For the wisdom of this world is foolishness with God. For it is written
(quoting Job 5:13, which is Eliphaz speaking about Job), He taketh the
wise in their own craftiness". Thus again Job is equated with the false
wisdom of the Judaizers, who were using "excellency of speech..wisdom...enticing
words of man's wisdom "( 1 Cor.2:1,4), to corrupt the believers from
the "simplicity that is in Christ", "as the serpent beguiled Eve through
his subtilty" (2 Cor.11:3).
Paul's rebuke of the Jews in Rom.2 for their reliance on a mixture
of worldly wisdom and that of the Mosaic law has many similarities with
"Thou art called a Jew...and makest
thy boast of God, and knowest His will, and triest the things
that differ (AVmg.), being instructed out of the law; and
art confident that thou thyself
A fair description of Job before
his trials. Cp. Job's constant reasoning with God about things
which differed from his previous concept of God; "Doth not
the ear try words?" (12:11)
art a guide of the blind, a light
of them which are in darkness, an
"I was eyes to the blind" (29:15)
instructor of the foolish, a teacher
of babes, which hast the form of knowledge and of the truth
in the law Thou therefore which teachest another, teachest
thou not thyself?
"Thou hast instructed many...thy
words have upholden him that was falling...but now it is come
upon thee, and thou faintest" (4:3-5).
Thou that preachest a man should
not steal...commit adultery... (worship) idols...dost thou?
These were the 3 main things of
which the friends accused Job.
Thou that makest thy boast of the
Law, through breaking the Law dishonourest thou God?"
Elihu, on God's behalf, says that
Job's boasting of his righteousness implied God was doing
wickedly in punishing Job (34:10)
Their belief that they possessed such great wisdom led the Jews to
be self-righteous, in that they reasoned that if they were wicked, then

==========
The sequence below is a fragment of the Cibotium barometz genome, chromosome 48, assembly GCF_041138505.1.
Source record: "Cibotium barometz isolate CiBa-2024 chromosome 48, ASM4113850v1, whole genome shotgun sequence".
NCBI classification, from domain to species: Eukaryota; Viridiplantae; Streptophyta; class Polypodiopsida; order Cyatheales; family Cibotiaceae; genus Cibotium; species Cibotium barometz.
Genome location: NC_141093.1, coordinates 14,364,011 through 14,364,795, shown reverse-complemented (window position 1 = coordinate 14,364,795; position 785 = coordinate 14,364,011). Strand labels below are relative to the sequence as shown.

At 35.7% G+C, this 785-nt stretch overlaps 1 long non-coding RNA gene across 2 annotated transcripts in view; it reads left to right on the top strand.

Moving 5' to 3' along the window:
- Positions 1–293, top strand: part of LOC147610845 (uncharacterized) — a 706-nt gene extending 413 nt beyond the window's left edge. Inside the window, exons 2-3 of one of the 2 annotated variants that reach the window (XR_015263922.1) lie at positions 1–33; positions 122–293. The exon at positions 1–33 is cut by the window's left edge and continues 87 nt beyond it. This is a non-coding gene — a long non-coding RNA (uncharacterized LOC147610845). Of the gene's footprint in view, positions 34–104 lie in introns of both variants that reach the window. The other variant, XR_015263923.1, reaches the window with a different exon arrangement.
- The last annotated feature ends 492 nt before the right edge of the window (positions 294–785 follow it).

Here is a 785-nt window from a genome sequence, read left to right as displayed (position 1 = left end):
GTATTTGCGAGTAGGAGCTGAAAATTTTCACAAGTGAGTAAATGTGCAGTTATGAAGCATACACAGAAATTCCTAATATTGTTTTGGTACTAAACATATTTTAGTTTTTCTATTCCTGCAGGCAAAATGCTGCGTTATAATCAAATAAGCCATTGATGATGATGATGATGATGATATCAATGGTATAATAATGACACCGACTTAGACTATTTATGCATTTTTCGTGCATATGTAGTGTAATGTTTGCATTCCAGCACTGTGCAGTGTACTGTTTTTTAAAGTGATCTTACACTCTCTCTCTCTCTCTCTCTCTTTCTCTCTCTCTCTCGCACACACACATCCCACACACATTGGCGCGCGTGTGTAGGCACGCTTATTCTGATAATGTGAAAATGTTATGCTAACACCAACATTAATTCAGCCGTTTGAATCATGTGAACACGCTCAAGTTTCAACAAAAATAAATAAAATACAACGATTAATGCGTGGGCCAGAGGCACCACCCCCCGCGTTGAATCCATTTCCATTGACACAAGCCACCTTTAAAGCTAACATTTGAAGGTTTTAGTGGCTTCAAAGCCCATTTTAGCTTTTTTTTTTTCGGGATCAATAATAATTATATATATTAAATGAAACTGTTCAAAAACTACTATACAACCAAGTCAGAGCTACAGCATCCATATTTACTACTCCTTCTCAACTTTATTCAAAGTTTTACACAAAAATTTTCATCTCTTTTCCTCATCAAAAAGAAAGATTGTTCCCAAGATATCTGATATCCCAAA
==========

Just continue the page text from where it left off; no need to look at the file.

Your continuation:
their wisdom would reveal this to them. Job was exactly the same- "Is
there iniquity in my tongue? Cannot my taste ('palate'- i.e. spiritual
sensitivity, Song 5:6; Ps.119:103) discern perverse (evil) things?"(6:30).
Galatians 6 warns those who think themselves to be something spiritually
that they are nothing, deceiving themselves (v.13), and that by having
such an attitude they are sowing to the flesh, and will reap corruption
(v.8). Eliphaz interprets Job's downfall as an example of "they that
plow iniquity, and sow wickedness, reap the same" (4:8). The conscious
connection between these passages again shows that Job was seen as a
type of the self-righteous, often Judaist-influenced, members of the
Elihu rebukes Job for his self-righteousness: "Let us choose to us
judgement: let us know among ourselves what is good. For Job hath said,
I am righteous" (34:4,5). This seems to be behind Paul's words in 1
Thess. 5:21 "Prove all things; hold fast that which is good", which
is in the context of using "prophesyings" (v.20)- i.e. the true word
of God- to analyse and reject false Judaist teaching that was claimed
to be inspired. Thus again Elihu is interpreted as the true prophet
of God and Job as a false reasoner, doing so under the guise of speaking
the Truth, seeing he was a prophet. Job's reliance on works to bring
justification with God is clearly seen in 9:29: "If I be wicked, why
then labour I in vain?"- i.e. 'If I've been condemned, all these good
works I've done are vain- they won't give me the salvation I thought'.
The three friends also have similarities with the Jewish
system. When Job speaks of "the wicked" he is digging at the friends,
as they do at him when they speak of the wicked. Thus he implies in
21:22 that they were trying to "teach God knowledge"- alluded to in
Rom.11:34 and 1 Cor.2:16, where the Jews are mocked for thinking they
can instruct God and be "His counsellor", thus linking the friends with
the Jews. We have seen that Gal.6:7,8 concerning sowing to the flesh
is alluding to Eliphaz's description of Job in 4:8. However, the same
passage also has connections with Job 13:9, where Job accuses the friends
of mocking God. Gal.6 is saying that those who show themselves to be
outwardly wise (v.3), "making a fair show in the flesh (constraining)
you to be circumcised" (v.12), are mocking God. Thus the sweet-talking